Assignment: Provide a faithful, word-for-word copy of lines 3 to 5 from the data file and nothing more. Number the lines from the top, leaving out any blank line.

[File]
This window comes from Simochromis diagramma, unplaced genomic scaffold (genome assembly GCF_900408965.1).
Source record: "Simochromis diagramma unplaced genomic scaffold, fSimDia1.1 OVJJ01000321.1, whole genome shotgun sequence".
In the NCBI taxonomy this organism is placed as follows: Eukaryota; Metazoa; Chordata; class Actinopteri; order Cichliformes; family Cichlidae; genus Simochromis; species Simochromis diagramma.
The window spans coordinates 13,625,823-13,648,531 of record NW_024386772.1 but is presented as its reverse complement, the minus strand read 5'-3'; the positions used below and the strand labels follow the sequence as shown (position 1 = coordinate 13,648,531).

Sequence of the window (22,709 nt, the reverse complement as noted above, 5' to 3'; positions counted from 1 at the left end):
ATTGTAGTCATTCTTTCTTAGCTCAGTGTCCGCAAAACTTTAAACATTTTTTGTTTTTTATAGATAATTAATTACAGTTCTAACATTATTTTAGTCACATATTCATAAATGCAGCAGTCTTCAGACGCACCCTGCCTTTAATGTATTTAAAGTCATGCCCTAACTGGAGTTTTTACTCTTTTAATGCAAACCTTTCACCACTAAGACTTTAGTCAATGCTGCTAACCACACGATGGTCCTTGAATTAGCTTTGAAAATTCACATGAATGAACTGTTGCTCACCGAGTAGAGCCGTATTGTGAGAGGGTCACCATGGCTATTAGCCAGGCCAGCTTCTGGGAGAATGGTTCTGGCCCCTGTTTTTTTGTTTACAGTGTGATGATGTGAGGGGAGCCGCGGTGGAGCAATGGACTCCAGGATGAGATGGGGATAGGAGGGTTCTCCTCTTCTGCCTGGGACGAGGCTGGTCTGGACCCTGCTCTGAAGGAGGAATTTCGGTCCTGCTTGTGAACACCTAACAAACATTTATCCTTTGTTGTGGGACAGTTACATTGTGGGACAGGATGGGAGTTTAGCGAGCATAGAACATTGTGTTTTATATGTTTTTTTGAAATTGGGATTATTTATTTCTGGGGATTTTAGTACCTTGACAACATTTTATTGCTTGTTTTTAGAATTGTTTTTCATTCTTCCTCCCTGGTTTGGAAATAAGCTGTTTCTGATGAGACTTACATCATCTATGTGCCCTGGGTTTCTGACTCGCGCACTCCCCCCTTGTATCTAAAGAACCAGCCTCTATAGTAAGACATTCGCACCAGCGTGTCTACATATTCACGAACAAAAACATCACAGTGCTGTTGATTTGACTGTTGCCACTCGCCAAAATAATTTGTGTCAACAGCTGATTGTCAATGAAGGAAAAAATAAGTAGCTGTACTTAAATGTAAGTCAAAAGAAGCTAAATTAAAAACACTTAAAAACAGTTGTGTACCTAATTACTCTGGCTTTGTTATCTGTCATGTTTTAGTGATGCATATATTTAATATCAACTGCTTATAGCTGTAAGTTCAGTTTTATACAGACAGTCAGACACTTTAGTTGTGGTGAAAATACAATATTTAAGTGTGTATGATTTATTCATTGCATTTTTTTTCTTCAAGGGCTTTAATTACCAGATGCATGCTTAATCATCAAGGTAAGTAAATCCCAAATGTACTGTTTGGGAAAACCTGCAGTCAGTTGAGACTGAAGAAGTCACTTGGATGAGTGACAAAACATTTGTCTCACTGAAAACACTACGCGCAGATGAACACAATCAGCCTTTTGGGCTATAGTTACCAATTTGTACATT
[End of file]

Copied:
In the NCBI taxonomy this organism is placed as follows: Eukaryota; Metazoa; Chordata; class Actinopteri; order Cichliformes; family Cichlidae; genus Simochromis; species Simochromis diagramma.
The window spans coordinates 13,625,823-13,648,531 of record NW_024386772.1 but is presented as its reverse complement, the minus strand read 5'-3'; the positions used below and the strand labels follow the sequence as shown (position 1 = coordinate 13,648,531).

Sequence of the window (22,709 nt, the reverse complement as noted above, 5' to 3'; positions counted from 1 at the left end):